The 1920s saw an explosion of growth in the population of small cities near Detroit, with some communities growing more than three fold. Dearborn was the most extreme case, growing 20-fold from 2,470 to 50,358 persons.
|City||County||1910 Pop.||1920 Pop.||1930 Pop.||Change 1920-30|
The following is a list of counties in Michigan with populations of at least 40,000 based on 1920 U.S. Census data. Historic census data from 1910 and 1930 are included to reflect trends in population increases or decreases.
|County||Largest city||1910 Pop.||1920 Pop.||1930 Pop.||Change 1920-30|
|14||St. Clair||Port Huron||52,341||58,009||67,563||16.5%|
- 1926 Detroit Tigers season – Under manager Ty Cobb, the Tigers compiled a 79–75 record and finished in sixth place in the American League. The team's statistical leaders included Heinie Manush with a .378 batting average and 14 home runs, Harry Heilmann with 101 RBIs, Earl Whitehill with 16 wins, and Rip Collins with a 2.73 earned run average.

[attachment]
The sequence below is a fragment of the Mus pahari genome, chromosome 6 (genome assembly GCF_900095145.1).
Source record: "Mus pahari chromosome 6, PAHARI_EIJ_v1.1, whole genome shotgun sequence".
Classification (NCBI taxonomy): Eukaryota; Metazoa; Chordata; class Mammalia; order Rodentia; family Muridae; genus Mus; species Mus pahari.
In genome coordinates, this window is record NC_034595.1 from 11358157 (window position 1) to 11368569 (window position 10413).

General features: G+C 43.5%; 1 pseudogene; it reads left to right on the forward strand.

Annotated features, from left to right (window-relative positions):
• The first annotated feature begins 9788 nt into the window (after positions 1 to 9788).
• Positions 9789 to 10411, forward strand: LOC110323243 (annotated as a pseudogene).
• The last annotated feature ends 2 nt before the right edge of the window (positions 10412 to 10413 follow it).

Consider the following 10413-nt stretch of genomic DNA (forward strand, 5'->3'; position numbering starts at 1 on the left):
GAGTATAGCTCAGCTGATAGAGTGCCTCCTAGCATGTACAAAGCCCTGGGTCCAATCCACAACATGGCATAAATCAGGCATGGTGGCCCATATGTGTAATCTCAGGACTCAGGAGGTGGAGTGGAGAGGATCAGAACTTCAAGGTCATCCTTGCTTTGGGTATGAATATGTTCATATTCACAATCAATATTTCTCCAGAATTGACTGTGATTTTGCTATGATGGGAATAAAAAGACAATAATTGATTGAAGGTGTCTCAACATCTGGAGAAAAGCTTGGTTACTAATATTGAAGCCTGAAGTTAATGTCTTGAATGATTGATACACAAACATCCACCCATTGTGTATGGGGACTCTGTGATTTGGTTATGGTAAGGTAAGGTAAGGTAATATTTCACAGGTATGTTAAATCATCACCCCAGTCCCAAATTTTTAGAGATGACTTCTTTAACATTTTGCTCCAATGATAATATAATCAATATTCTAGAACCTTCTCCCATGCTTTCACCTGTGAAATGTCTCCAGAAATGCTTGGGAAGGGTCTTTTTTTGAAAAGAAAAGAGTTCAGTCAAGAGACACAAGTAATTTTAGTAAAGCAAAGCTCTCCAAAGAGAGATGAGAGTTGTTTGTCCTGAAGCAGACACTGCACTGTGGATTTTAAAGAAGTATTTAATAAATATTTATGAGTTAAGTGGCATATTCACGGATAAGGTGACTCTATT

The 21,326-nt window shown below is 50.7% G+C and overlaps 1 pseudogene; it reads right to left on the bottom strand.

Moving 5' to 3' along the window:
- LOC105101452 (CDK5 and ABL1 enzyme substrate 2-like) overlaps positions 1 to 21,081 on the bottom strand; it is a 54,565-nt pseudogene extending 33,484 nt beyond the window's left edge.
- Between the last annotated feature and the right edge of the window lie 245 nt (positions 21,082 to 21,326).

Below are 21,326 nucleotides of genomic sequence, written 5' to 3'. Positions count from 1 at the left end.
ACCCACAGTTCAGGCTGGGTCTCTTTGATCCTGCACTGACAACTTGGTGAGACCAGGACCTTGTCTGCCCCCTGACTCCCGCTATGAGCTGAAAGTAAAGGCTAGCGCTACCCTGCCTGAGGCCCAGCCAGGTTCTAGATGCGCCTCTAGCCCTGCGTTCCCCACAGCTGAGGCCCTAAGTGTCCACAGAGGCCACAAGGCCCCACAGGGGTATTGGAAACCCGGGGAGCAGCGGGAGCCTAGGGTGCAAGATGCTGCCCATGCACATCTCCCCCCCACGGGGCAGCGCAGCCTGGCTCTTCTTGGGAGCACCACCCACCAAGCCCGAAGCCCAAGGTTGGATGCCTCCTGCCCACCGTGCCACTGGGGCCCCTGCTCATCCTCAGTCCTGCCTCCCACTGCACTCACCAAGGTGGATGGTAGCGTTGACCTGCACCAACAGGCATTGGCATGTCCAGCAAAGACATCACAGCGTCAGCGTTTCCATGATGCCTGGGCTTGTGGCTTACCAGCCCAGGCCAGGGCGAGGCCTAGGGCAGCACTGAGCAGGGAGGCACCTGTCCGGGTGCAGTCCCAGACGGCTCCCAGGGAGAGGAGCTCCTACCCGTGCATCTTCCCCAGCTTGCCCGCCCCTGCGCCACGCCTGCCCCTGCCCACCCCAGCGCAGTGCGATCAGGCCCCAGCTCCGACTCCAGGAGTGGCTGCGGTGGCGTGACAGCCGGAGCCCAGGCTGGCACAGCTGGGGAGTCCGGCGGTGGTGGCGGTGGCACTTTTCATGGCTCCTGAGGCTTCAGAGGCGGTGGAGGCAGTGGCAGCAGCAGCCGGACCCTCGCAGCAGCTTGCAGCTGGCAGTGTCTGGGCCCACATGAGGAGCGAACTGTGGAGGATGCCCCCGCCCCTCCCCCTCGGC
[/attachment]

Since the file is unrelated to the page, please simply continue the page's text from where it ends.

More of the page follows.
- 1926 Detroit Panthers season – Under head coach Jimmy Conzelman, the Panthers compiled a 4–6–2 record and finished 12th in the National Football League. Gus Sonnenberg led the team with 34 points scored on nine field goals and seven extra points.
- 1926 Michigan Wolverines football team – In their 25th season under head coach Fielding H. Yost, the Wolverines compiled a 7–1 record and tied for the Big Ten Conference championship. Quarterback Benny Friedman and end Bennie Oosterbaan were All-Americans.
- 1926 Western State Hilltoppers football team – Under head coach Earl Martineau, the Hilltoppers compiled a 7–1 record and outscored opponents by a total of 132 to 20.
- 1926 Michigan State Normal Normalites football team – Under head coach Elton Rynearson, the Normalites compiled a 6–1 record, shut out six of their seven opponents, and outscored all opponents by a total of 113 to 12.
- 1926 Detroit Titans football team – Under head coach Gus Dorais, the Titans compiled a 3–6–1 record and outscored all opponents by a combined 132 to 62.
- 1926 Michigan State Spartans football team – Under head coach Ralph H. Young, the Spartans compiled a 3–4–1 record.